Do your Homework When Choosing Dog Daycare
It’s so nice when your dog comes home from a day at daycare and sleeps for the rest of the evening. This is the desired result, right? Unfortunately an exhausted dog isn’t always a happy dog. Ideally your dog is tired from a day of learning and playing and is resting well. On the flip side exhaustion also comes from a day full of anxiety, stress and barking.
Dogs are social animals. Although, it’s not a substitute for regular exercise, many dogs benefit from getting out of the house and can get antsy when stuck at home for long periods of time. Dogs tend to enjoy new experiences and a release for their energy. Just like humans, some dogs love being social and some would prefer being at home with peace and quiet. Not all dogs are appropriate for daycare. A good daycare program will help you decide if it’s a good option for your dog.
Once you’ve decided that your dog is a good candidate for daycare, it’s time to pick a good one! The experience your dog has at daycare can vary widely depending on the facility you choose. It can be a wonderful thing for both puppies and adult dogs. Puppies can have many good experiences with new surfaces and objects, other puppies and friendly people. Shy adult dogs can gain confidence; and pushy dogs can learn new social skills. Their experiences can have a huge effect on their development and behavior outside of daycare. This can be a great thing! Drop your dog off all day and know he is learning many good skills and behaviors.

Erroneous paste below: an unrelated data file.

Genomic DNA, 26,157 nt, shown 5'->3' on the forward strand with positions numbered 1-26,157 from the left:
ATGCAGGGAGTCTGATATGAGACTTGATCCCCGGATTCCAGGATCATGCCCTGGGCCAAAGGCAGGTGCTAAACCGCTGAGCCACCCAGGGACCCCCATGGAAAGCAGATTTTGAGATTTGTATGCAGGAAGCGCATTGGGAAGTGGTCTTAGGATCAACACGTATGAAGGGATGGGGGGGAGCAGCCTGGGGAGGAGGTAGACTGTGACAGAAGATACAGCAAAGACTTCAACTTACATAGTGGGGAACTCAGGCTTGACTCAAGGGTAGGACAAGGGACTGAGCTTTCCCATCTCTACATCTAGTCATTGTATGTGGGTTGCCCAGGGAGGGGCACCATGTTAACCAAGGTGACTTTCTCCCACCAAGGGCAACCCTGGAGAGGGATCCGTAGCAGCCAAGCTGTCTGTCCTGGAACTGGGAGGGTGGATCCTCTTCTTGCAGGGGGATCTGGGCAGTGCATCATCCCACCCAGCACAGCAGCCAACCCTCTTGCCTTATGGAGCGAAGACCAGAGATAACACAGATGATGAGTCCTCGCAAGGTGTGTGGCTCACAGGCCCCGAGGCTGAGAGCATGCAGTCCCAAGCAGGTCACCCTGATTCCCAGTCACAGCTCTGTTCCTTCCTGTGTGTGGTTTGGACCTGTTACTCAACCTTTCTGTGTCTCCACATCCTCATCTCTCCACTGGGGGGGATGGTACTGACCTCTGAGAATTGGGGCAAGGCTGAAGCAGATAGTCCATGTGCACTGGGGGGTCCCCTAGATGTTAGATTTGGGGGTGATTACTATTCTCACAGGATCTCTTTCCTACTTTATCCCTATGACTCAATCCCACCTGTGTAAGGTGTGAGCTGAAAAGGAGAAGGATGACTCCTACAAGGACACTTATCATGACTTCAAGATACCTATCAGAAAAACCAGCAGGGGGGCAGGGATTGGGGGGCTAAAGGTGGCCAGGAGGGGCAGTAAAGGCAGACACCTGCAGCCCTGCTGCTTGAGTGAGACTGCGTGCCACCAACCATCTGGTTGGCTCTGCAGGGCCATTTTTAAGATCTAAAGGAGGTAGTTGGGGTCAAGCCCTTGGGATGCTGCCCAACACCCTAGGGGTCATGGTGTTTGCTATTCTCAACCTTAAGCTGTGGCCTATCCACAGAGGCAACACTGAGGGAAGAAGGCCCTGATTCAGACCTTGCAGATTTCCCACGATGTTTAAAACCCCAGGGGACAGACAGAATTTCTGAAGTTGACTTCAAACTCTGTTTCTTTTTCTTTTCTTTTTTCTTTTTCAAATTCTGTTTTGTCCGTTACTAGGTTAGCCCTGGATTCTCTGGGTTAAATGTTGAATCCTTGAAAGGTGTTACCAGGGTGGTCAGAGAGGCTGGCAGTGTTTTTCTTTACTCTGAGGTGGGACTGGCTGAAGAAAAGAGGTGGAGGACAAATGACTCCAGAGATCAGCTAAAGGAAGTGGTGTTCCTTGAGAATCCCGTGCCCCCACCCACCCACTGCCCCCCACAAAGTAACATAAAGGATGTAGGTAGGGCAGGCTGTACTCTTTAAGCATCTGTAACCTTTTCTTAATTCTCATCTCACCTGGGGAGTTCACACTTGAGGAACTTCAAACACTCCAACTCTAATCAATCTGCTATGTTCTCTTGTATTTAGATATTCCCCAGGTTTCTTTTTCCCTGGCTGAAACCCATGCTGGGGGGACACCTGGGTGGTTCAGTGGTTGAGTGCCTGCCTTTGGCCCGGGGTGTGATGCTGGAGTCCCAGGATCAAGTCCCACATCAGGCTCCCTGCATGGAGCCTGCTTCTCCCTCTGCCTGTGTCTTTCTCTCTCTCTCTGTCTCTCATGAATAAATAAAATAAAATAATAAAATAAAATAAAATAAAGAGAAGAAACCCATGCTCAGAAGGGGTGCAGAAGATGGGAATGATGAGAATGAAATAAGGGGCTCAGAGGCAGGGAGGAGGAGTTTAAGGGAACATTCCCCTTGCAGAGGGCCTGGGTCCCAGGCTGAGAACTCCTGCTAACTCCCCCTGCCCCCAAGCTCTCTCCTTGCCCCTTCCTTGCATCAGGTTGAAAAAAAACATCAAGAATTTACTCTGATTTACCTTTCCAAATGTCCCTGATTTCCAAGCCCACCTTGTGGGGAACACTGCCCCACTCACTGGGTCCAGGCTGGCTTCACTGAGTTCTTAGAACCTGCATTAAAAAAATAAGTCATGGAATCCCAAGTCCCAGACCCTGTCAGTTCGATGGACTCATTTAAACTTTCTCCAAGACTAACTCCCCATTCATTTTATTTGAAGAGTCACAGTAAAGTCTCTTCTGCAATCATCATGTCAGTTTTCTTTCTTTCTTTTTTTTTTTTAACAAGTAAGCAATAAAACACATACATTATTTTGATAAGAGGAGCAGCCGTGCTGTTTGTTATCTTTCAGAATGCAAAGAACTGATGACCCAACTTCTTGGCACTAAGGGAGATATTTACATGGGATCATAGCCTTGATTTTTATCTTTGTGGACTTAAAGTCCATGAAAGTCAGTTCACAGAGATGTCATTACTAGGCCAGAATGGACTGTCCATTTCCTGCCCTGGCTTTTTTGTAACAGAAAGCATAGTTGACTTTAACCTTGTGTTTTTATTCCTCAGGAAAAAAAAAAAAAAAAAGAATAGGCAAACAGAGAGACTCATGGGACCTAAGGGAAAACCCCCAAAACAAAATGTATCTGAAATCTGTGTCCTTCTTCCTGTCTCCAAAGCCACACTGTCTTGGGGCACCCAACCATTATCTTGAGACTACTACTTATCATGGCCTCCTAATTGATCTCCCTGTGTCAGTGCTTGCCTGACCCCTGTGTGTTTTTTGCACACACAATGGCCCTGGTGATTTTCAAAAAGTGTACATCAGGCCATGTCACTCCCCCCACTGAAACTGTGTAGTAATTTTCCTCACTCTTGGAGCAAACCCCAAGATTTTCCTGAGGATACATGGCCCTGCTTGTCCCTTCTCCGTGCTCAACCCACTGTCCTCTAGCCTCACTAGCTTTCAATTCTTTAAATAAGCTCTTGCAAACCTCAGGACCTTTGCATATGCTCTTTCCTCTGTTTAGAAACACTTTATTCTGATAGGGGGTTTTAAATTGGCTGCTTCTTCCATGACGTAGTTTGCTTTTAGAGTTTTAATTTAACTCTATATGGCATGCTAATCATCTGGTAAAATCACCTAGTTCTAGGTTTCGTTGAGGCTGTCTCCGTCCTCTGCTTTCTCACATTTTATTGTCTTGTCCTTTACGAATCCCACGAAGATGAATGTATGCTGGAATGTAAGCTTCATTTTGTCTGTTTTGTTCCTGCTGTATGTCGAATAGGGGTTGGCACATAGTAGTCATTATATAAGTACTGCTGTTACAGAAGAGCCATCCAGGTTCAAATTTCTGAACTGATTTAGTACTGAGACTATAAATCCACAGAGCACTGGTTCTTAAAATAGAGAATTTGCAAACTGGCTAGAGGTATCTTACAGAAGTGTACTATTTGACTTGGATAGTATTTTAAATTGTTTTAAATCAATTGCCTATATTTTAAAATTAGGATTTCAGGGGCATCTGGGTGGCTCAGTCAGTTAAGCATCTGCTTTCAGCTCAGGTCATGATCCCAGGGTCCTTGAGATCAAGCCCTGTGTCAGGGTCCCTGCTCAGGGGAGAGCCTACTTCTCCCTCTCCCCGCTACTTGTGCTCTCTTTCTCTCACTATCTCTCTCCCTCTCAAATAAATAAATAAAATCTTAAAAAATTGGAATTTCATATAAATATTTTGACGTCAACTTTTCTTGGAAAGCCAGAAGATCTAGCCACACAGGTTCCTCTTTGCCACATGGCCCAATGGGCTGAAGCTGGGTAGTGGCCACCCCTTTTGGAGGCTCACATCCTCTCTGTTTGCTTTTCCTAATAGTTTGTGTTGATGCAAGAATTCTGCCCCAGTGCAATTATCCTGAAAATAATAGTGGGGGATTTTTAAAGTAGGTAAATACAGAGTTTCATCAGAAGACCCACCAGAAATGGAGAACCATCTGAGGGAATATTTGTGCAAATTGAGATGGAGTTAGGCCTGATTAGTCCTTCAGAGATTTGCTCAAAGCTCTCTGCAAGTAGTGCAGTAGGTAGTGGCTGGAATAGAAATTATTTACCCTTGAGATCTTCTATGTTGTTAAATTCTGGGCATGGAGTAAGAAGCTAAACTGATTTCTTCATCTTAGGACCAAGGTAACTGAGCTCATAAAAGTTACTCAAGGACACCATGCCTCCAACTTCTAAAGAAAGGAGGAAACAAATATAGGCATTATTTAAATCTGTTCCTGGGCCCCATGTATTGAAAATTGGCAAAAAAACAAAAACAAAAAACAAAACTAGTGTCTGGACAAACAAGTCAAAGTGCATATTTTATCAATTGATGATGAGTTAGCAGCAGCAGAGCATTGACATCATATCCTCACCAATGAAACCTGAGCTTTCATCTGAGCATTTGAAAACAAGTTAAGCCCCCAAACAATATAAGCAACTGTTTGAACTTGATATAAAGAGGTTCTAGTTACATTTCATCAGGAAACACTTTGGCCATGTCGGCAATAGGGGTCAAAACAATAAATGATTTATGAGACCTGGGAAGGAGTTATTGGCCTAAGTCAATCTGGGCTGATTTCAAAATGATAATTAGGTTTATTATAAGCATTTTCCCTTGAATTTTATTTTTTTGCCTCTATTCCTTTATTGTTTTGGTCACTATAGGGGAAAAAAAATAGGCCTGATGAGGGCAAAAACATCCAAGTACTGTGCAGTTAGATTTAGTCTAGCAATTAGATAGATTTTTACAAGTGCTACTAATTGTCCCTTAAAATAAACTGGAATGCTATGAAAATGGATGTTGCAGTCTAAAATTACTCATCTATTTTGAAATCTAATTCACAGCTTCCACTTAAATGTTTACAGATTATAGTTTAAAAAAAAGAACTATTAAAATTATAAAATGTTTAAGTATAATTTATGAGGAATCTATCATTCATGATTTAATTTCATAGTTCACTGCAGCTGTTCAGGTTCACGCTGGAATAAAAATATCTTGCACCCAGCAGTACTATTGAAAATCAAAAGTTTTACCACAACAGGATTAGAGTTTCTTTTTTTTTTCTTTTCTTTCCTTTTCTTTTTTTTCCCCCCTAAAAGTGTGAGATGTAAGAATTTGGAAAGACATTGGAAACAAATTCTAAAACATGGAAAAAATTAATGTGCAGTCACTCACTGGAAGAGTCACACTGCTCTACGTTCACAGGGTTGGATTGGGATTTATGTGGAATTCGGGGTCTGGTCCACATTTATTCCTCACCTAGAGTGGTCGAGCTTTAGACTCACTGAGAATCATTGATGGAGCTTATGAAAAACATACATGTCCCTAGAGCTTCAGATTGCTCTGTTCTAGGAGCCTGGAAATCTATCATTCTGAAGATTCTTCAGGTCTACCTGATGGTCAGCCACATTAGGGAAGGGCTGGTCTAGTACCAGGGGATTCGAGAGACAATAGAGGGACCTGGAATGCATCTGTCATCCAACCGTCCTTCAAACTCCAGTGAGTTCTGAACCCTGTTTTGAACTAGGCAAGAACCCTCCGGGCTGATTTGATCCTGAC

Since all daycares are not alike, it can also be a disaster, leading to detrimental and lasting effects on your dog. If poorly run, your dog might be in very large, unsupervised groups, not given rest time, or even learning bad habits. Avoid places that immediately put your dog in the mix with no prior knowledge of temperament or play style. It’s also important to know how problems are handled. The use of verbal or physical punishments by daycare staff is not recommended.
Some Questions to ask a Potential Daycare for your Dog
Is the program managed by a dog trainer? The staff should have education in animal behavior and body language. Since it’s not a regulated industry, it’s up to you to look into this! An experienced trainer can observe play groups and make split second decisions to intervene to prevent over arousal, tension or discomfort.
Are the play groups small and supervised? It’s impossible for any one person to manage a group that is larger than 10-15 dogs. Crowded play groups are more likely to have fights. Dogs shouldn’t be left “to sort out problems themselves”.
How are unwanted behaviors handled? Ensure that your dog isn’t subjected to harsh punishments.
Is there some structure during the day? Dogs need a break during the day. Constant interaction with other dogs, can be a negative, overwhelming experience. The facility should have quiet time with beds or crates for relaxation. Quiet time does not mean barking in a crate all day. In addition to periods of rest and play, there should be opportunities to go potty outside.
What other enrichment is offered during the day? Puzzles? Training? Ask what other activities, besides playing with other dogs, are offered.